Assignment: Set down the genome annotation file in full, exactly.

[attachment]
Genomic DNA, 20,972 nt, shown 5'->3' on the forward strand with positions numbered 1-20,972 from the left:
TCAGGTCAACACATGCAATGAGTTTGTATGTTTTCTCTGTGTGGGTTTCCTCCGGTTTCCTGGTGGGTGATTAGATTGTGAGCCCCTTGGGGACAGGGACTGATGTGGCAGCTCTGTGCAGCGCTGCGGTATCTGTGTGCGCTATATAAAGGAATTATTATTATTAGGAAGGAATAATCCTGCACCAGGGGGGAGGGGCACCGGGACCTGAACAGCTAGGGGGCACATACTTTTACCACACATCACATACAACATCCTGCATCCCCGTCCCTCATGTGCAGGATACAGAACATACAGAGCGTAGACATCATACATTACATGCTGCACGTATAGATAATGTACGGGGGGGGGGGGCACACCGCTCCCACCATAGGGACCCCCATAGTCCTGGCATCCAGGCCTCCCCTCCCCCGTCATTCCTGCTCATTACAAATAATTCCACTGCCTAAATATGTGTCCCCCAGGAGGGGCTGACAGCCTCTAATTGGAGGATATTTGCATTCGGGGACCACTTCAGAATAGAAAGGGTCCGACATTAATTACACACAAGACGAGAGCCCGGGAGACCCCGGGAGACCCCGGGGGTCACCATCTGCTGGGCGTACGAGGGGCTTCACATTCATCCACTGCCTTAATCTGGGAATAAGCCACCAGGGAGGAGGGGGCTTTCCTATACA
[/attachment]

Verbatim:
Genomic DNA, 20,972 nt, shown 5'->3' on the forward strand with positions numbered 1-20,972 from the left:
TCAGGTCAACACATGCAATGAGTTTGTATGTTTTCTCTGTGTGGGTTTCCTCCGGTTTCCTGGTGGGTGATTAGATTGTGAGCCCCTTGGGGACAGGGACTGATGTGGCAGCTCTGTGCAGCGCTGCGGTATCTGTGTGCGCTATATAAAGGAATTATTATTATTAGGAAGGAATAATCCTGCACCAGGGGGGAGGGGCACCGGGACCTGAACAGCTAGGGGGCACATACTTTTACCACACATCACATACAACATCCTGCATCCCCGTCCCTCATGTGCAGGATACAGAACATACAGAGCGTAGACATCATACATTACATGCTGCACGTATAGATAATGTACGGGGGGGGGGGGCACACCGCTCCCACCATAGGGACCCCCATAGTCCTGGCATCCAGGCCTCCCCTCCCCCGTCATTCCTGCTCATTACAAATAATTCCACTGCCTAAATATGTGTCCCCCAGGAGGGGCTGACAGCCTCTAATTGGAGGATATTTGCATTCGGGGACCACTTCAGAATAGAAAGGGTCCGACATTAATTACACACAAGACGAGAGCCCGGGAGACCCCGGGAGACCCCGGGGGTCACCATCTGCTGGGCGTACGAGGGGCTTCACATTCATCCACTGCCTTAATCTGGGAATAAGCCACCAGGGAGGAGGGGGCTTTCCTATACA